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Resveratrol may inhibit muscle loss triggered by hormones and inflammation

Nov 07, 2005

Skeletal muscle is muscle that you can voluntarily control - such as your bicep muscle. Angiotensin I and Angiotensin II are well known hormones that cause blood vessels to constrict and raise blood pressure (whole classes of medication used to treat high blood pressure work by controlling these hormones). Angiotensin is also suspected to cause some cases of breast cancer and may also be implicated in prostate cancer.

Angiotensin I and II have been shown to directly cause a breakdown in muscle (skeletal muscle) In this study, researchers show that activation of the inflammatory immune system chemical NF-Kappa B is involved in the loss of muscle and that Angiotensin I and II trigger this increased muscle degradation activity by NF-Kappa-B. Resveratrol inhibited the muscle wasting activity triggered by Angiotensin I and II by blocking the accumulation of NF-Kappa B in the cells of the muscle. The study is published in the early online edition of journal Cellular Signaling, October 26th, 2005 ahead of print.

Commentary by Jerry Hickey, R.Ph.

Hopefully none of us will encounter an agent as destructive as mustard gas, but it is good for us to note that these particular antioxidants are very lung friendly and that available oral supplement levels have shown protective activity in research.

Resveratrol may be useful in Multiple Myeloma

Osteoblasts are cells that build bone and osteoclasts are cells that breakdown bone. Multiple myeloma is a cancer of the bone marrow at multiple sites that eventually causes bone pain and fractures. Multiple myeloma is a cancer of the plasma cells in the bone marrow. Plasma cells are the cells of the immune system that create antibodies to infection.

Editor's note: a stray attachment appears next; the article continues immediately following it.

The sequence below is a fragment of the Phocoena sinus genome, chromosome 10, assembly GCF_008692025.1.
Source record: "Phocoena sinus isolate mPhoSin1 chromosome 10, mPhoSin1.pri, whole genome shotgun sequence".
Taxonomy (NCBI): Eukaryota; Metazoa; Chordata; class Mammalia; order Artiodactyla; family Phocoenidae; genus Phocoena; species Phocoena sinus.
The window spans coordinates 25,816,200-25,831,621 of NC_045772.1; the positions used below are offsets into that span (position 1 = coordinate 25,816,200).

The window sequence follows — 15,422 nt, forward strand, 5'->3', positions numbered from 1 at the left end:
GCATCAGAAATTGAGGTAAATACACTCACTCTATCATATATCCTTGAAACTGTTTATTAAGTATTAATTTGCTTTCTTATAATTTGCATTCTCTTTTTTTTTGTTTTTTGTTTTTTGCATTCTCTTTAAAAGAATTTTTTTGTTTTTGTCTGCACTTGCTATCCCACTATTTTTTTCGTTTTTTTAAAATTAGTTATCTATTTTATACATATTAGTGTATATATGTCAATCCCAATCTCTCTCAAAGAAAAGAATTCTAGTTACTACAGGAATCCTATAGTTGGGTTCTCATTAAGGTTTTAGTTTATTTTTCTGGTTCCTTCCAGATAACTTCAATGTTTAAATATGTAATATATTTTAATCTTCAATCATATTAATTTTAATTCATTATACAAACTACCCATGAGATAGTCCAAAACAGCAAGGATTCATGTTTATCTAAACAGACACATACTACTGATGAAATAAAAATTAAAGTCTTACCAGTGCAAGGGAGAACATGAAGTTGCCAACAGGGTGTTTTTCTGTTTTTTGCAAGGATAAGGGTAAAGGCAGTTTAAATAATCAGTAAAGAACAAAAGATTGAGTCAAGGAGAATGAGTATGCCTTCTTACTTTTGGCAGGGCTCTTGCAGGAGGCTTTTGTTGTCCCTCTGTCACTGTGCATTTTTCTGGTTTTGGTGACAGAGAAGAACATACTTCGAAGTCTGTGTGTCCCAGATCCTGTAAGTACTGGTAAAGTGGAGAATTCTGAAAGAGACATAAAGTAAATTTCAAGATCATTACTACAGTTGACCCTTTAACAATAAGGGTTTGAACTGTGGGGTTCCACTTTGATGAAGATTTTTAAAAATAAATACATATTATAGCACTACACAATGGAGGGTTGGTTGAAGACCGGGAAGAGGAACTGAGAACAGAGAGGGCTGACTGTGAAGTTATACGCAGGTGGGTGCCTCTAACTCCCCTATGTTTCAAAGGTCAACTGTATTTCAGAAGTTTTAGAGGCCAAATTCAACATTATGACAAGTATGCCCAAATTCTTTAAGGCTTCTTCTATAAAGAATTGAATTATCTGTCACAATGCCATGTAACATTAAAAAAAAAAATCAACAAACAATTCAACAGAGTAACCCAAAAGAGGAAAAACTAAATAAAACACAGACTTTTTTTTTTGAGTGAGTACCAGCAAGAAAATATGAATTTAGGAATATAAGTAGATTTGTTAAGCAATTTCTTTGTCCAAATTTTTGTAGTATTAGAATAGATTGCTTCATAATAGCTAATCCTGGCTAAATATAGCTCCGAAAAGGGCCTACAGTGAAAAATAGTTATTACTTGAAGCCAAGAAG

As the cancerous plasma cells accumulate in the bone marrow, they stimulate bone destruction by osteoclasts and reduce bone formation by osteoblasts. The changing environment in the bone improves the survival of the cancerous myeloma cells.

Resveratrol is reported to have antitumor activity on a number of human cancers. Adding Resveratrol to different myeloma cell lines reduced their growth and the higher the dosage of Resveratrol the greater the growth of the cancerous plasma cells was inhibited. The Resveratrol actually caused the cancerous cells to die. Resveratrol inhibits NF-Kappa B in culture and NF-Kappa B is involved with the break down of bone in multiple myeloma.

Resveratrol improves levels of proteins that work with osteoblasts within bone marrow to build bone and improves the sensitivity of osteoblasts to vitamin D's bone building activity. Taken together the researchers state that Resveratrol deserves attention as a potential drug for treating multiple myeloma (a currently poorly treatable condition).The study appears in the November 1st, 2005 issue of the journal Cancer Research.